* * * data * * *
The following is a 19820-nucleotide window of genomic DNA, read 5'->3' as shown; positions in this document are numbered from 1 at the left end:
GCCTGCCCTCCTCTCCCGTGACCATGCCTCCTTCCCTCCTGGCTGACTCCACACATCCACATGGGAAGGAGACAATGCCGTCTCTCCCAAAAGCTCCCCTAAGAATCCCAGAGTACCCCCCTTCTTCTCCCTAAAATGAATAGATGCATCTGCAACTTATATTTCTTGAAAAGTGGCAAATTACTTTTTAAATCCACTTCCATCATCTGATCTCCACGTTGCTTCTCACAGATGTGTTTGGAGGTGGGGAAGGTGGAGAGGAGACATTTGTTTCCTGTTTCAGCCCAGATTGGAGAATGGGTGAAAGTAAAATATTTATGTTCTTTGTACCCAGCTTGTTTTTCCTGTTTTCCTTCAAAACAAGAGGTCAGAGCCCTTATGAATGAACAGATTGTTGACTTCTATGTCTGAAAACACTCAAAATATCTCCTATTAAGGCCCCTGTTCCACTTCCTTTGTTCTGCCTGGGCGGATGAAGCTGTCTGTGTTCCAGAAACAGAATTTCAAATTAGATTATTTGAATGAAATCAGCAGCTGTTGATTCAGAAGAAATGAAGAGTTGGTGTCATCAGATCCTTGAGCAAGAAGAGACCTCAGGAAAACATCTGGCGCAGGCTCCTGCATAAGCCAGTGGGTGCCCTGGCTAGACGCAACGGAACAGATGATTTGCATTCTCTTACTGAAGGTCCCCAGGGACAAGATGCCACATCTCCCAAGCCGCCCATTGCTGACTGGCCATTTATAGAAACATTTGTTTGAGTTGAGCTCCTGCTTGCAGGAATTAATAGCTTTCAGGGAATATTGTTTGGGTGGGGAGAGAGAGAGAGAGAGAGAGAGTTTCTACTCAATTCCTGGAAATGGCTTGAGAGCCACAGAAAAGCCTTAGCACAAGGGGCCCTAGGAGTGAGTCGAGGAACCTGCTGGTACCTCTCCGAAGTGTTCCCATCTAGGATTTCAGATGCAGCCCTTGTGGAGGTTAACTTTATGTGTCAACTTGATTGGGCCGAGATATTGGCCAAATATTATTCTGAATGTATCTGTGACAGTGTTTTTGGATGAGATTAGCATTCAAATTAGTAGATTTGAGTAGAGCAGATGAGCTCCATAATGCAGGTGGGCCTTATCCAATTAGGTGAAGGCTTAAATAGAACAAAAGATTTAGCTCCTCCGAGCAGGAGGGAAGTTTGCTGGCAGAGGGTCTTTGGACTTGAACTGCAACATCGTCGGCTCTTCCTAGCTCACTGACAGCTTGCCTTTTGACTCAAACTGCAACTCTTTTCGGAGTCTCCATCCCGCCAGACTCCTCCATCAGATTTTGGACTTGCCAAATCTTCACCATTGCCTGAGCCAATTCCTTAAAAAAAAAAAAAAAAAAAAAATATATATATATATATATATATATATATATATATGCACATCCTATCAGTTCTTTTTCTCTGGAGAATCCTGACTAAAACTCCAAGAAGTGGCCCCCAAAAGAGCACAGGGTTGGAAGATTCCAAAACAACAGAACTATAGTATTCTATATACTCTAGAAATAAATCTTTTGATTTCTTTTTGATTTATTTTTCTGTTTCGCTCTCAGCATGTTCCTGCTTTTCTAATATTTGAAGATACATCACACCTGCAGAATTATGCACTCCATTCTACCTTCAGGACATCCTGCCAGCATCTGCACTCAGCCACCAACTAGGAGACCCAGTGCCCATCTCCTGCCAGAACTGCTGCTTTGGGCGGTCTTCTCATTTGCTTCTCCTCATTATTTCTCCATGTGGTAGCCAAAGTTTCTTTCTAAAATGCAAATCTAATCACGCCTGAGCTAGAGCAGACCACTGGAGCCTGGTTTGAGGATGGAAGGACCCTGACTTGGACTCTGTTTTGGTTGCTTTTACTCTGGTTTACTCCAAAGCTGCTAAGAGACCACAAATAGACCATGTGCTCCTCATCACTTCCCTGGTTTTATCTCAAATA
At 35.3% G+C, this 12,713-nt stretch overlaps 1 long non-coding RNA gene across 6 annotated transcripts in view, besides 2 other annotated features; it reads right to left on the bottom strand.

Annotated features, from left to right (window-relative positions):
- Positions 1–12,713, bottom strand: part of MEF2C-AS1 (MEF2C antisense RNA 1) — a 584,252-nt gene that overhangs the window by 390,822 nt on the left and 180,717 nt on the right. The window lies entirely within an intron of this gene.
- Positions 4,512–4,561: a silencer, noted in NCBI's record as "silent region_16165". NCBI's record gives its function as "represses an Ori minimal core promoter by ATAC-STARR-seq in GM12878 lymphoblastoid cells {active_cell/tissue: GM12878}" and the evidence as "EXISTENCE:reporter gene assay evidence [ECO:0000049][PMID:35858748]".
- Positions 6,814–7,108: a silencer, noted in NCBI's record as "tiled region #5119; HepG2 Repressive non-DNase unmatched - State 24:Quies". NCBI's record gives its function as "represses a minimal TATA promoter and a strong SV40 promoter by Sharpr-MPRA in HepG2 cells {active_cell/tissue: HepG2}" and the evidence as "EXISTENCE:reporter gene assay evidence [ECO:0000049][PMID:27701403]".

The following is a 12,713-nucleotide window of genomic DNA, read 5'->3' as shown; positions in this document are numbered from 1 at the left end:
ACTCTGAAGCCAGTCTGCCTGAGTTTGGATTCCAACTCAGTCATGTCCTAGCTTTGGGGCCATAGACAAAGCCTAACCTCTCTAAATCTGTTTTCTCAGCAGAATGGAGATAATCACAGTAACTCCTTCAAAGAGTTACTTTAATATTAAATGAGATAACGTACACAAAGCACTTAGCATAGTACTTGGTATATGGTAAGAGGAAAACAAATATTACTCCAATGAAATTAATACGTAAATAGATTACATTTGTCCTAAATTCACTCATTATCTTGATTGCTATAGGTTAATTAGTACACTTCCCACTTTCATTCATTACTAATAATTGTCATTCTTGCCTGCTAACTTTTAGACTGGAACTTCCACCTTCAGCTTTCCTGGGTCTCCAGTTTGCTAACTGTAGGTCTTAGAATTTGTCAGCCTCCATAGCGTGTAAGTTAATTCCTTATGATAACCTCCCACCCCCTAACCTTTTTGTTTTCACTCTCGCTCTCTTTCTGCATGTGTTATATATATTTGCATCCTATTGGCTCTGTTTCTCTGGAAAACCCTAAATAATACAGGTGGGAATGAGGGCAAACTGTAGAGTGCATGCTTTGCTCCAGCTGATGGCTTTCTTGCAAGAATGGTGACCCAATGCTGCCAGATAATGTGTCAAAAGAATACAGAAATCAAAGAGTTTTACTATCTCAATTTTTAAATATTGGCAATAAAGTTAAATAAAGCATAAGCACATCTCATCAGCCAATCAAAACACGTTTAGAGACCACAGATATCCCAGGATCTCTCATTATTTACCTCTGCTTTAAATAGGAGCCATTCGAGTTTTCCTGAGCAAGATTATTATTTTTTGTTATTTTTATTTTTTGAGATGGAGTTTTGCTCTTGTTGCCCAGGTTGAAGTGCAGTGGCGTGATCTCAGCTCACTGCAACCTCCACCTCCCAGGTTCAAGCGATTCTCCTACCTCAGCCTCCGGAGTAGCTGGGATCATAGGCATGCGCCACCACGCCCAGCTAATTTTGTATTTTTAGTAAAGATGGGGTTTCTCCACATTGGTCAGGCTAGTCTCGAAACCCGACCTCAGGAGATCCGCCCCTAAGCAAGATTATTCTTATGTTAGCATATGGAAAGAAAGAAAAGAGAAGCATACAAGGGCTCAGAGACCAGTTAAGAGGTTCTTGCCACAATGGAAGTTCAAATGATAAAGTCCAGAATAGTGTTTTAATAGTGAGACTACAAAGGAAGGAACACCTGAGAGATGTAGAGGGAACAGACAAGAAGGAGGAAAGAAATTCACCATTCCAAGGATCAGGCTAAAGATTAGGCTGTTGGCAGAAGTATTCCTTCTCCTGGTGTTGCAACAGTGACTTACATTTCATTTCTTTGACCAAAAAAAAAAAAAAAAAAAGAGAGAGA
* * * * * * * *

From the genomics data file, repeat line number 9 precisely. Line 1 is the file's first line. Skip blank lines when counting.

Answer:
ACTCTGAAGCCAGTCTGCCTGAGTTTGGATTCCAACTCAGTCATGTCCTAGCTTTGGGGCCATAGACAAAGCCTAACCTCTCTAAATCTGTTTTCTCAGCAGAATGGAGATAATCACAGTAACTCCTTCAAAGAGTTACTTTAATATTAAATGAGATAACGTACACAAAGCACTTAGCATAGTACTTGGTATATGGTAAGAGGAAAACAAATATTACTCCAATGAAATTAATACGTAAATAGATTACATTTGTCCTAAATTCACTCATTATCTTGATTGCTATAGGTTAATTAGTACACTTCCCACTTTCATTCATTACTAATAATTGTCATTCTTGCCTGCTAACTTTTAGACTGGAACTTCCACCTTCAGCTTTCCTGGGTCTCCAGTTTGCTAACTGTAGGTCTTAGAATTTGTCAGCCTCCATAGCGTGTAAGTTAATTCCTTATGATAACCTCCCACCCCCTAACCTTTTTGTTTTCACTCTCGCTCTCTTTCTGCATGTGTTATATATATTTGCATCCTATTGGCTCTGTTTCTCTGGAAAACCCTAAATAATACAGGTGGGAATGAGGGCAAACTGTAGAGTGCATGCTTTGCTCCAGCTGATGGCTTTCTTGCAAGAATGGTGACCCAATGCTGCCAGATAATGTGTCAAAAGAATACAGAAATCAAAGAGTTTTACTATCTCAATTTTTAAATATTGGCAATAAAGTTAAATAAAGCATAAGCACATCTCATCAGCCAATCAAAACACGTTTAGAGACCACAGATATCCCAGGATCTCTCATTATTTACCTCTGCTTTAAATAGGAGCCATTCGAGTTTTCCTGAGCAAGATTATTATTTTTTGTTATTTTTATTTTTTGAGATGGAGTTTTGCTCTTGTTGCCCAGGTTGAAGTGCAGTGGCGTGATCTCAGCTCACTGCAACCTCCACCTCCCAGGTTCAAGCGATTCTCCTACCTCAGCCTCCGGAGTAGCTGGGATCATAGGCATGCGCCACCACGCCCAGCTAATTTTGTATTTTTAGTAAAGATGGGGTTTCTCCACATTGGTCAGGCTAGTCTCGAAACCCGACCTCAGGAGATCCGCCCCTAAGCAAGATTATTCTTATGTTAGCATATGGAAAGAAAGAAAAGAGAAGCATACAAGGGCTCAGAGACCAGTTAAGAGGTTCTTGCCACAATGGAAGTTCAAATGATAAAGTCCAGAATAGTGTTTTAATAGTGAGACTACAAAGGAAGGAACACCTGAGAGATGTAGAGGGAACAGACAAGAAGGAGGAAAGAAATTCACCATTCCAAGGATCAGGCTAAAGATTAGGCTGTTGGCAGAAGTATTCCTTCTCCTGGTGTTGCAACAGTGACTTACATTTCATTTCTTTGACCAAAAAAAAAAAAAAAAAAAGAGAGAGA